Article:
Lexicon LXP1 Multi-Effects Processor
and MRC MIDI Remote Control
The 'Lexicon sound" for a less than Lexicon price? Matt Isaacson checks out a state-of-the-art reverb unit intended to help make Lexicon a household name.
From a company long associated with expensive, high-quality reverb units comes a cost-effective effects processor - and a remote control with a twist.
MENTION OF THE "Lexicon reverb sound" is sure to raise heart-rates among the recording fraternity. Talk about that sound and a £400 price tag and you could have a couple of cardiac arrests on your hands. But the LXP1 offers 16 preset reverb patterns, 128 user memories accessible with a suitable MIDI controller, a couple of adjustable parameters and mix controls for a tidy £399. Add an optional remote programmer/controller and you have some idea of the significance of this unit.
THE SIGNAL LEVELS going into and out of the LXP1 are controlled by the Input, Output and Mix knobs. The first two do exactly what you'd expect. Mix lets you adjust the relative amounts of unaltered input signal and processor output signal appearing at the output jacks. A green LED above the Input knob lights when adequate input level is present, while a red LED nearby lights when the processor is close to overload. Left and right jacks are provided for both input and output. Effects are generated in stereo from any source - stereo source material is not actually processed in stereo, but if the source signal is being "passed through" the LXP1 (as in onstage use), stereo inputs are kept separate when mixed to the outputs. A 16-position rotary switch selects from an assortment of preset reverb and effects programs, and a Defeat jack allows connection of a footswitch for remotely cutting effects in and out.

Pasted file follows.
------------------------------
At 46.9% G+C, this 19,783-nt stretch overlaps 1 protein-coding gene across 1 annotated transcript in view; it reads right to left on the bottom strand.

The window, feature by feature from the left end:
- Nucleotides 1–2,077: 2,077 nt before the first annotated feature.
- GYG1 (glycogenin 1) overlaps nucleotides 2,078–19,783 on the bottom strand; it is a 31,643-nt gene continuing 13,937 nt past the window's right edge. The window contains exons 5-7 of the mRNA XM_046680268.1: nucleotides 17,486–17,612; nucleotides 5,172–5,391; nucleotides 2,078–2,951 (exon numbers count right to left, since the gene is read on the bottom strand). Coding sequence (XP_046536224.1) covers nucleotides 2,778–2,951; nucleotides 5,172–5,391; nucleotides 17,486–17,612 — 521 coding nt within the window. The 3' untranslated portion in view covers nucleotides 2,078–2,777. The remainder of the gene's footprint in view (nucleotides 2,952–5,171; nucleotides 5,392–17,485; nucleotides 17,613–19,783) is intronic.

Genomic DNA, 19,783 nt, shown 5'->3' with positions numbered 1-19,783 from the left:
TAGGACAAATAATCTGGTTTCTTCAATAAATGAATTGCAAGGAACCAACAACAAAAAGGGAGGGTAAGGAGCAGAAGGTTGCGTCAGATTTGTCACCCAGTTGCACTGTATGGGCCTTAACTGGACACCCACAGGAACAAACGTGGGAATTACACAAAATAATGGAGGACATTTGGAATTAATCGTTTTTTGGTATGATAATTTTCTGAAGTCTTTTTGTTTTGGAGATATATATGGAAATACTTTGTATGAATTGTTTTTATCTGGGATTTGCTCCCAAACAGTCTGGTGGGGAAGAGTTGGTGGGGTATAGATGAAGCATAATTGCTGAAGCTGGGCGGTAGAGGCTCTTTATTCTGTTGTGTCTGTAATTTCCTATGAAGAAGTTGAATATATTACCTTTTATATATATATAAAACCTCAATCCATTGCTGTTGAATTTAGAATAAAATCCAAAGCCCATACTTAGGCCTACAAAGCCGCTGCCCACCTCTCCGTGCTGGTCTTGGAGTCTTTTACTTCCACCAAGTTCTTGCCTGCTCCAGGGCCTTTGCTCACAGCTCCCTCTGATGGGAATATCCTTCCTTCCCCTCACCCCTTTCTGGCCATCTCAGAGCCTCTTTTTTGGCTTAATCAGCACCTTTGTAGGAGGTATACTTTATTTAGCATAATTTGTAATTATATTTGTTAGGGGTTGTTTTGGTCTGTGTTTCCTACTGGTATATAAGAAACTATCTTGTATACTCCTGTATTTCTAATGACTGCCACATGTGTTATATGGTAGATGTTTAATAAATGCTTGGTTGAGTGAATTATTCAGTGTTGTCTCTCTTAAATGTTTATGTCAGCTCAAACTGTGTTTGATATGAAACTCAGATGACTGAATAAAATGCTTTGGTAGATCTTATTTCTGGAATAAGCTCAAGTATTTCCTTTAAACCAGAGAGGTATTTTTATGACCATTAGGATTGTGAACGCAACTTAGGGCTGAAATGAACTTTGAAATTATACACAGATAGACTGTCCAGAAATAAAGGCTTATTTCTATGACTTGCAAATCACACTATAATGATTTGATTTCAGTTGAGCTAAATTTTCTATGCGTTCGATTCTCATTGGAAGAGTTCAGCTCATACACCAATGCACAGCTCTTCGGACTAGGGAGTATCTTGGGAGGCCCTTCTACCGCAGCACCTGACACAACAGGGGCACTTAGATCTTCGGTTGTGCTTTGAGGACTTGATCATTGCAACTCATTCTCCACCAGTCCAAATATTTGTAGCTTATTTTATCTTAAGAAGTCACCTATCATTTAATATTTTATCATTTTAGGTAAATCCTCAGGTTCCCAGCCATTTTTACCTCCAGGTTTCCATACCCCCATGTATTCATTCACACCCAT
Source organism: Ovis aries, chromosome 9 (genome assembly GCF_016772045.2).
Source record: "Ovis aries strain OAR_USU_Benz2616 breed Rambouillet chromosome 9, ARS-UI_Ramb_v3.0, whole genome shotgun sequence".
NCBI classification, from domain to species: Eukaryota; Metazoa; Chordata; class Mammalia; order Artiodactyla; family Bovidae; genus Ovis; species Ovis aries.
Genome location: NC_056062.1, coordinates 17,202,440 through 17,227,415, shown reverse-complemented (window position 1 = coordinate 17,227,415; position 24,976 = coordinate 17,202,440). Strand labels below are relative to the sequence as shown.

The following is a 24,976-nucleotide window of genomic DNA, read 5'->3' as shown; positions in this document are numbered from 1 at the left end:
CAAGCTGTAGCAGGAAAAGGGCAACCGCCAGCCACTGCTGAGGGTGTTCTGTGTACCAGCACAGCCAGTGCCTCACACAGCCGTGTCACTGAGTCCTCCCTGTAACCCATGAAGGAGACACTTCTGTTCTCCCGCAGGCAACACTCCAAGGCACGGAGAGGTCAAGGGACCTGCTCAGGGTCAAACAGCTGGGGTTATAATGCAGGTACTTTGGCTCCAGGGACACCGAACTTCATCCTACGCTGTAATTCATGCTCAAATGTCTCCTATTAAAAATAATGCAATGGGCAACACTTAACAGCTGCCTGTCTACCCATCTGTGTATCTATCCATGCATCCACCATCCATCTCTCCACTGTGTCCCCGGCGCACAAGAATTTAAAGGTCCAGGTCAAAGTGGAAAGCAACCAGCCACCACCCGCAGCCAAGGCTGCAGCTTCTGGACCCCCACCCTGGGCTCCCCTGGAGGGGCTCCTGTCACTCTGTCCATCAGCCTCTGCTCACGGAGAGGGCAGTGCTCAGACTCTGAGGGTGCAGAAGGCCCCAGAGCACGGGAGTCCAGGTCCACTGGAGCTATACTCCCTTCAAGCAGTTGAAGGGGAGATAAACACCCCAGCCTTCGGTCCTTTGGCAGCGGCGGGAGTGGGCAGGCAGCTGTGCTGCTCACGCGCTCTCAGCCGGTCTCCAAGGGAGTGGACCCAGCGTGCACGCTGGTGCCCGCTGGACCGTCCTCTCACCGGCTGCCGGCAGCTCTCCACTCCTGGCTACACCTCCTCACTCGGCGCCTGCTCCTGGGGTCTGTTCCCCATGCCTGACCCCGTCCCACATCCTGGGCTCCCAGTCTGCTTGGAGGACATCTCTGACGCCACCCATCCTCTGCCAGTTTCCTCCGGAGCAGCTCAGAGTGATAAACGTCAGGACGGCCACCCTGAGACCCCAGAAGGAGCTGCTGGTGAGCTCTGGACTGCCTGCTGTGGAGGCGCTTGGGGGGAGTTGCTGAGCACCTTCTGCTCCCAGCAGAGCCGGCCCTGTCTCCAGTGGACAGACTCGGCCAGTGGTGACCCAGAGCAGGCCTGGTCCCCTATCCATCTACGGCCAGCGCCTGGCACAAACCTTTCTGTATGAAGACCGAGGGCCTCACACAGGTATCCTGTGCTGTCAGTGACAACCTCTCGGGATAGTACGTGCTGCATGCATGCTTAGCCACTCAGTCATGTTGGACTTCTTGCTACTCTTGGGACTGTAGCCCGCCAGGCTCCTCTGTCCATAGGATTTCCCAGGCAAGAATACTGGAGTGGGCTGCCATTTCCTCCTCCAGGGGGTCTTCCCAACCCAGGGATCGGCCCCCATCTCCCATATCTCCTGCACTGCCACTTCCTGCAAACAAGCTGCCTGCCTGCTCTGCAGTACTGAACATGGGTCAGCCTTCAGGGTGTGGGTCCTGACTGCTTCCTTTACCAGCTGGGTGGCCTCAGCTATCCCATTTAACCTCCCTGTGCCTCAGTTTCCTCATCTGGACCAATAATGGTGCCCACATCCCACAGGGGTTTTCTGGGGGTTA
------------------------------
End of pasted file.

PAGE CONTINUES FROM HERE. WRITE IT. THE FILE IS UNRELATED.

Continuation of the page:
Next to the program select knob are two more 16-position knobs labelled Decay and Delay. These provide editing control (16 settings each) over two key parameters in each of the available programs. With reverb programs these are as indicated by the labels - reverberation decay time (range varies depending upon the program) and pre-reverb delay (up to roughly 0.25 seconds in all cases). In other programs, the nearest appropriate parameter is adjusted. For example, with delay programs, the decay control adjusts the amount of feedback around the delay line, while the delay control adjusts the delay time. In normal operation, these edits are temporary. If another program is selected, the new program comes in with its default settings for the adjustable parameters and the edit is lost.
WITH A MIDI keyboard (or other source of program change messages) connected to the LXP1's MIDI In, edited LXP1 programs can be stored in any of 128 internal program memories. Having edited a program, you hold down a button labelled MIDI and send the LXP1 a MIDI program change with the desired program number. An LED next to the MIDI button blinks rapidly for a couple of seconds to acknowledge the action, and you release the button. Incidentally, in the process you've also told the LXP1 which MIDI channel to listen to (it's always in Poly mode). From now on, when this program number is received (and you're not holding down the MIDI button), the program will be recalled in its edited form. Of course, since the front panel is very simple, no readout is provided to indicate the currently selected program number, nor is there any form of memory protect. In fact, since the edit knobs in effect are the readout, the MIDI LED normally blinks slowly if one or both of the adjustable settings in the current program does not match the position of the knob used to adjust it.